Apple and Samsung have played leapfrog for the past few years. Apple introduces a new iPhone with more features, and six months later Samsung releases a new Galaxy model with improvements. What that series of incremental improvement tells me is that disruptive innovation in the smartphone arena is dead and we’ve entered the Golden Age of Incremental Innovation, a few years of steady, stable, but unexciting improvements to the status quo.
In other words, today’s premium smartphones, as represented by Samsung’s Galaxy line and Apple’s iPhone line, are just about as perfect as they can get. Until next year when both companies inch ever closer to perfect. Until the year after that.
Disruptive innovation– the kind that was ushered in by the original iPhone in 2007– is dead, replaced by the dynamic, living, incremental innovation which, like disruptive innovation, moves the world forward, but only a few inches at a time.
Think refinement. Like the iPhone 6s and 6s Plus, Samsung’s two new Galaxy S7 models are improvements over last year’s models but look and feel much the same way as last year. The S7 Edge model has a larger screen but only matches the iPhone 6s Plus is size (but with higher resolution). Both Samsung models are considered waterproof. Until something leaks. A cocktail party trick to show off the feature could result in a problem, so I don’t put much stock in waterproof or water resistant, but all these devices should withstand a little rain and a big sneeze.
As with the iPhones, both Samsung models have larger batteries and longer battery life plus the latest Android Marshmallow version and a built-in camera than many users and reviewers say beats the iPhone’s latest (still six months behind) hands down. Ditto for the OLED displays which bring Kodachrome to phones. Of course, reviewers are quick to point out that some things never change, and both Samsung models come with what is called ‘carrier bloatware,’ a bunch of crappy apps that are poor duplicates of Google’s best or what Samsung uses to differentiate the Galaxy from other Android-based smartphones that run Marshmallow.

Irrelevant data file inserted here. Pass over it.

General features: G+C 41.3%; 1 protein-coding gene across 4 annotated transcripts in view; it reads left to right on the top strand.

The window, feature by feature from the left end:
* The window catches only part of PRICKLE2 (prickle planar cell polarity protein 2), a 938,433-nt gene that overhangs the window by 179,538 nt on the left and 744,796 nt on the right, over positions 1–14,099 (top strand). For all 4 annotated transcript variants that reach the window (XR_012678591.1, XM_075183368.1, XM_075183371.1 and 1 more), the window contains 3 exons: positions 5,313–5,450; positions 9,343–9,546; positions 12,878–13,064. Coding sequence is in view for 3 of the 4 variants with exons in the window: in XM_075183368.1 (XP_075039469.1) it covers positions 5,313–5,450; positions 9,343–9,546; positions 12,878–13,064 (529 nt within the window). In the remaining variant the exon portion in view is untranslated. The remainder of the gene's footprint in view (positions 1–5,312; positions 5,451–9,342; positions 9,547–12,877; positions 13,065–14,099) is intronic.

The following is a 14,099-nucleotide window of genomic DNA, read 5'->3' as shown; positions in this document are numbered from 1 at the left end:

All these improvements, though, are incremental at best. Longer battery life. Better screen resolution. More apps. An improved camera. Year after year we’re treated to this leapfrog competition between Apple’s iPhone line and the Samsung Galaxy line.
It’s the Golden Age of Incremental Improvements to the smartphone. Gone are the days of disruptive innovation in smartphones, instead Apple still seems to have an edge on disruption (pun unintended) with Watch, a diminutive, somewhat underpowered and underwhelming device which in a barely a year has disrupted the nascent smartwatch industry, used Samsung’s leading efforts into obscurity, and put a crimp in the Swiss watch industry, yet Watch is little more than an accessory to the iPhone. Yes, we can expect a leapfrog match from Samsung in wearable devices, too, but as usual, it’s Apple which shows competitors the way to go, and when they get moving it’s the competition that continues to one-up Apple with incremental improvements.